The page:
Will consolidation wave hit Spanish banks again?

Eugenia Jiménez
Will consolidation wave hit Spanish banks again?

Industry voices predict further mergers between Spanish mid-sized banks in the months to come as low profitability remains a major challenge.

Although Spanish banks have recapitalised their balance sheets, signalling the beginning of Spain's return to health a decade on from the Global Financial Crisis, their profitability is still relatively low which, according to banking experts, is preventing capital increases and hindering business growth. According to the Bank of Spain, the profitability of Spanish banks stands at around 7%.

In a bid to improve these low profit margins, some central banks including the ECB or the Bank of Spain, as well as industry professionals, point at mergers as an effective way to tackle this.

The ratings agency Standard & Poor's was one of those that earlier this year predicted more mergers between medium sized Spanish banks would happen in 2019. Low profitabilities and the fact that most of the Spanish banks are trading below the book value of their assets seem to be the biggest issues behind S&P predictions.

It also said that after years of rating upgrades for Spanish banks, "which have positioned them very close to the levels of December 2011, and even before the crisis", this year could see some downgrades. However, S&P admitted that Spanish banks were well positioned, with restructured balance sheets and favourable prospects in terms of credit quality.

The ratings agency Scope also believes there is room for tie-ups between Spanish banks, but not for cross-border mergers at the moment.

"In Scope we do not see value in these operations because there are hardly advantages of scale by bringing together two entities of different countries. In addition, regulators demand more capital from larger banks, which would be another issue," said Scope to the Spanish daily Expansión.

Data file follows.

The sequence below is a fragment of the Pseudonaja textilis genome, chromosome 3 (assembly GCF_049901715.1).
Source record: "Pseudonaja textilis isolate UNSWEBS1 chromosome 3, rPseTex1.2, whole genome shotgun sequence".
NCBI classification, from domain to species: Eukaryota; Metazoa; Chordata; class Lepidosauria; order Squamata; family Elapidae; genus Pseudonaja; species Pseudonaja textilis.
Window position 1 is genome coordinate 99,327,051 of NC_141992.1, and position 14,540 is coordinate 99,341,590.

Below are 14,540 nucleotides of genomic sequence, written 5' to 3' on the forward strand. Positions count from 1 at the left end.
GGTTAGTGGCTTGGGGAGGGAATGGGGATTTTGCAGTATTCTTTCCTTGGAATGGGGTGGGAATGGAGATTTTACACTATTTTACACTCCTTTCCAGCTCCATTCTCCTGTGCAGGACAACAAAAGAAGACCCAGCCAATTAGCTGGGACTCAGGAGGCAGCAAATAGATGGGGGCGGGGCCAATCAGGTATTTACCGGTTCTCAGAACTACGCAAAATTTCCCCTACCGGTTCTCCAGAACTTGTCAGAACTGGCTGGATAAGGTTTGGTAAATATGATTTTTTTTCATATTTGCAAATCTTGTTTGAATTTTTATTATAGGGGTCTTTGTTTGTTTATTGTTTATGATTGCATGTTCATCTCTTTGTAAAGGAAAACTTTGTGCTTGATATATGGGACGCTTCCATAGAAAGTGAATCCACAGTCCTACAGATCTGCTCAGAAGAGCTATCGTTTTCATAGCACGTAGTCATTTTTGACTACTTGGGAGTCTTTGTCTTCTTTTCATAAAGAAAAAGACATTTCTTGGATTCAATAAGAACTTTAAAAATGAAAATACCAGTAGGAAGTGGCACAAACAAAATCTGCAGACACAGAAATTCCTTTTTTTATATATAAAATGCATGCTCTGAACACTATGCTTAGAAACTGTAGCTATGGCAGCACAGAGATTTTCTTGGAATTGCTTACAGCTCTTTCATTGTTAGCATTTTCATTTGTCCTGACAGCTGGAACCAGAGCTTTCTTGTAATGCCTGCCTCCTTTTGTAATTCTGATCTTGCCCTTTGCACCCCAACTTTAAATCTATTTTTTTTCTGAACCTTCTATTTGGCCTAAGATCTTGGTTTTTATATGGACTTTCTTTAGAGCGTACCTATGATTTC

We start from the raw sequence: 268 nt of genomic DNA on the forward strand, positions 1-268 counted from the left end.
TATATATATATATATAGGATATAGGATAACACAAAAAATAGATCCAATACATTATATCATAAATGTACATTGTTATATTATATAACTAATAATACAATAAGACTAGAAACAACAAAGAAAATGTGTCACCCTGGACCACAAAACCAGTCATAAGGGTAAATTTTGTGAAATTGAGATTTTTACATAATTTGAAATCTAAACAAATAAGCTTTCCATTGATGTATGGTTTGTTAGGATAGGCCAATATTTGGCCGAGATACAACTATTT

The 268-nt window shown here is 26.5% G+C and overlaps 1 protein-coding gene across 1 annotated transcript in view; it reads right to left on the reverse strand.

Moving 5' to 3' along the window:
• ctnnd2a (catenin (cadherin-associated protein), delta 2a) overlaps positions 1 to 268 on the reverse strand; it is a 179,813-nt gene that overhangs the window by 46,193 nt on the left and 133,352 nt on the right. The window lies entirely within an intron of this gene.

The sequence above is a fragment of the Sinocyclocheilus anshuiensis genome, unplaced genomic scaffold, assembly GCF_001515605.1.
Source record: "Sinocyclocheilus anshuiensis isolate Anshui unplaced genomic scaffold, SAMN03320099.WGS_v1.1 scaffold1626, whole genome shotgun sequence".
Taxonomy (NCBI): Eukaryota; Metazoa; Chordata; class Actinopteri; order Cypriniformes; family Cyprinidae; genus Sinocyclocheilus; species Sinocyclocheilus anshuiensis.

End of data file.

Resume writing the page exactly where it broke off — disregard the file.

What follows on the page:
After Spain's financial crisis exploded in 2008, a wave of bank collapses and mergers vastly reduced the number of smaller banks in the market and concentrated business among the biggest players.

Between 2008 and 2017, the number of Spanish banking entities went from 62 to 11 while the number of offices and employees decreased by 40% and 32% respectively.

These drops led to an increase in the percentage of the market held by the five largest banks in terms of total assets (Santander, BBVA, CaixaBank, Bankia and Sabadell), which rose from 42% in 2008 to 63%% in 2017, according to data from the European Central Bank.

For its part, investment banking Citi recently foresaw an increase in these figures with Spain's five largest banks likely to hold between 80 to 85% of the market by 2020. 


Since Spain's banking system started recovering from the financial crisis, two big mergers have taken place in the country's sector.

Spanish Bankia, which is 64% Spain's state-owned, acquired Banco Mare Nostrum (BMN) at the beginning of 2018. Following the acquisition, Bankia became Spain's fourth-largest bank by market capitalisation.

Banco Santander bought the Spanish lender Banco Popular for a nominal €1 in 2017 after European authorities stepped in to prevent the use of public aid.

Spain's Unicaja and Liberbank announced in December 2018 that they had begun discussions about a possible merger, a combination that would create Spain's sixth-largest bank by assets, with a total of €95.9bn.

Liberbank was created out of the merger of three regional savings banks in 2011, in the midst of Spain's banking crisis.

Unicaja, based in the Andalusian city of Málaga, was created from the merger of five local savings banks in 1991. 

The Big Interview - Advisers